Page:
When I taught in San Francisco at a summer program, our director stood in front of us and clasped her hands together, looking out to each of us with emphatic purpose and declaring: “You have to be okay with leaning into discomfort.” I remember turning that phrase around over and over in my head until I grew dizzy with attempting to grapple with what that meant. How do we as humans perceive discomfort, or conflate it with conflict? How do we balk at the first sign of an obstruction in the road, and search for the next available alternative, in hopes that it will be less painful or difficult than the first? It wasn’t until I started teaching throughout the program when I started to better understand what that phrase meant.

When Peter Liang, former NYPD police officer and Hong Kong American who fatally shot Akai Gurley in Brooklyn, appeared in the international spotlight for multiple reasons, many of which centered around the fact that this was yet another police shooting of a young black man, and many others which focused on the fact that Liang was the first NYPD cop to be convicted in a shooting while on duty in more than 10 years. Jay Kang from the NYTimes wrote a piece that dissected the Asian American responses to the shooting and conviction, specifically as it relates to what Kang calls “the nation’s racial hierarchies.” He also notes, very honestly, that:

“I cannot adequately describe the conflict in feeling like a race traitor for applauding Liang’s conviction while also feeling like a race traitor for questioning it. I know the lifeblood of my conditional whiteness as an educated, upwardly mobile Asian-American lies somewhere in those conflicts. And because it’s historically been in the best interests of people like me to never discuss these things, even in private, I lack the vocabulary to discuss it.”

What Kang is talking about in this article has never rung more true for me. There are very few Asian American activists out there who speak out about race relations in the United States, and most who do tend to focus on Asian American media representation and the model minority myth—both of which are, of course, important issues. But that’s just it—just because one race-related issue is important doesn’t mean it should eclipse or take away from other salient race issues. And the violence, particularly police-inflicted violence, against black people is undoubtedly one such salient race issue. Yet it seems as though many Asian Americans are remaining silent on it. This could be due to a belief that it does not relate to them, that it is not “their problem.” Or it could be because, as Kang says, that they feel conflicted about how to talk about these issues as an Asian American, especially if they believe that they do not have the vocabulary to discuss it.

But it is our problem. It is a problem that sits upon the shoulders of everyone in this country as it continues to destroy black lives here in the U.S., and the more we avoid understanding it as our problem, the more the onus is put on black people, the more we are erroneously fostering an expectation that those who are oppressed should bear the weight of dismantling their oppressors alone.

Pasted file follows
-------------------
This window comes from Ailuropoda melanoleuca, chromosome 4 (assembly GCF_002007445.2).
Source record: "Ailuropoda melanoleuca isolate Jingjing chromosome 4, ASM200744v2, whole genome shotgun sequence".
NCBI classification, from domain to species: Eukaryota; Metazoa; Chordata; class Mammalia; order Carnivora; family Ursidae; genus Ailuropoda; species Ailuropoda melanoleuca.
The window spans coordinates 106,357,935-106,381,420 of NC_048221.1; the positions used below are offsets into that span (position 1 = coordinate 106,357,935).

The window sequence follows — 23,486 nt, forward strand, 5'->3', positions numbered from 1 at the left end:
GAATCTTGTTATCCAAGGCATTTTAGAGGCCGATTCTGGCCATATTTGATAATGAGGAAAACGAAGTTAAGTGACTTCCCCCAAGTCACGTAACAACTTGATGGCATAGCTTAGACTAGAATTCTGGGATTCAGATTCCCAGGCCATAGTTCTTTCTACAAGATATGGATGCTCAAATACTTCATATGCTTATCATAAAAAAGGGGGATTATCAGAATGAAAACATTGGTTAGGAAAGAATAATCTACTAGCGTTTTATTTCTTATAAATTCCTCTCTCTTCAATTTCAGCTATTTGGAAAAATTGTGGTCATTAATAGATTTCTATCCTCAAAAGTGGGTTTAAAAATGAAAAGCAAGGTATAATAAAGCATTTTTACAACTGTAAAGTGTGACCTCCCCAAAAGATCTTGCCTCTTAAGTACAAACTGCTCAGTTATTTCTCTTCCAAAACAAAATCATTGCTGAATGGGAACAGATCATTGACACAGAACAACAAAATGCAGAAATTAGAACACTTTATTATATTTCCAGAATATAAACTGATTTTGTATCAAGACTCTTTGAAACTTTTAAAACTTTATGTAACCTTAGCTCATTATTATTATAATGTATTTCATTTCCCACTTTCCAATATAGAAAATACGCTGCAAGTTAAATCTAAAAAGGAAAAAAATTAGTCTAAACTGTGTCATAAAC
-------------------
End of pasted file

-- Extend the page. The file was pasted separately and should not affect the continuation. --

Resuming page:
Talking about the #blacklivesmatter movement and racism against black people is definitely uncomfortable for me as an Asian American sometimes. But that doesn’t mean I shouldn’t. Of course, there are hundreds of conversations that revolve around police brutality and violence against black people where I have no authority or perspective from an experiential or personal lens. But in those moments, I have to step down but not leave the conversation. My role is still to be a part of the movement as an ally without speaking for black people who constantly face these dangerous moments of profiling and violence. Just because you do not have a sound byte to add, a small remark to pitch in, does not mean it is time to exit the discussion.

When the incident with Gurley and Liang happened, the response from the Asian American community—a term I hesitate to use due to the pluralistic nature of said community, one that too often ends up being a lump sum of wildly diverse nationalities and cultures—had been disappointingly removed from understanding the #blacklivesmatter movement. In fact, it seemed to further distance Asian Americans from sympathizing with the cause, which felt like even more of a shame because so rarely do we see Asian Americans advocating and rallying behind a race-related cause.

But after the shootings of Alton Sterling and Philando Castile, a crowdsourced open letter to Asian American families surfaced, and it seemed to touch on so many of the barriers that Asian Americans often seem to feel when broaching the topic with their family—language barriers, differing cultural values and beliefs, confusion about where and how to start the conversation. But this letter was a concrete, tangible step toward pushing Asian Americans to finally stand for the movement. And that feels like progress. But the thing about progress is that in a movement, it should never signal or represent the finish line.

Leaning into discomfort means anticipating and responding to oftentimes intense moments of feeling a desire to escape, to turn around, to opt out of that discomfort, and still pushing forward anyway. It means, in this case, acknowledging that the lack of vocabulary to discuss the #blacklivesmatter movement and how Asian Americans can play a role in it is just the first of many difficult, uncomfortable steps. It means pushing past the easiness and comfort of complicity and understanding that race relations in the United States has been built upon a system that benefits and serves whiteness, which may be uncomfortable and difficult to talk about, but it is ultimately everybody’s responsibility to lean into that discomfort.

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